Be sure to visit the Health Professions Student Center early and often. The expert advisors there will help you enroll in the prerequisite courses you need and select a major that matches your personal interests.
- Prerequisites for medical schools
You'll need to complete a set of basic science prerequisites to be eligible for admission to most professional schools. Completing other related electives (especially the science electives) can help as well, both as preparation for admission tests and overall preparation for professional school.
When you enroll at WSU, come to the Health Professions Student Center first thing and meet with an advisor. Your pre-health advisor can help you schedule the medical school prerequisites and integrate them with the University’s general requirements and your major’s requirements.
A few professional schools have different or additional requirements. Be sure to get specific information about any school you're considering applying to. (The pre-health advisors at WSU can help.)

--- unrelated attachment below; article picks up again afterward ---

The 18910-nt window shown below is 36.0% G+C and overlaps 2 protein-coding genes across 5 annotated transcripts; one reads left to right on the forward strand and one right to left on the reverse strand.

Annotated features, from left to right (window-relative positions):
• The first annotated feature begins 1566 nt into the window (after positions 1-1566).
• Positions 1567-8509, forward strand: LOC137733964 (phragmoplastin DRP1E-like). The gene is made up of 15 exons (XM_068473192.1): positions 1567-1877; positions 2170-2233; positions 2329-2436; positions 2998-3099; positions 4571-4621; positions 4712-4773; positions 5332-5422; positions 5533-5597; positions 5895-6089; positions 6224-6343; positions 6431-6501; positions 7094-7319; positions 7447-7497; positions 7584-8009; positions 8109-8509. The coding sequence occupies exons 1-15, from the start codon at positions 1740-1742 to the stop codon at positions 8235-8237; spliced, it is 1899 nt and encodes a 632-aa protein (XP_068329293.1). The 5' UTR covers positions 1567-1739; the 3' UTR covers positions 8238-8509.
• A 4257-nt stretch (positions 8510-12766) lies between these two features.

Introductory Genetics and Cell Biology
Microbiology Lecture and Lab
These science electives are especially recommended:
These non-science electives are especially recommended:
Contemporary Social Problems
Psychology of Aging
History of Medicine
Professional and Technical Writing
The Biology of Women
Note: These prerequisites and recommendations are for example only. Contact the WSU Health Professions Student Center and speak to an advisor before planning your courses.
All students must meet degree requirements as outlined in the WSU Catalog in order to graduate.
- Applying to medical school
There are many more applicants than available spaces in medical, dental, and optometry schools (some have acceptance rates of 10% or less). Because admission is so competitive, good preparation is essential.
The Health Professions Student Center will help you prepare a strong application for the school(s) of your choice. It’s your central location for academic advising, information about the requirements and characteristics of professional schools, internship and volunteering information, preparation for admission interviews, and collecting letters of recommendation.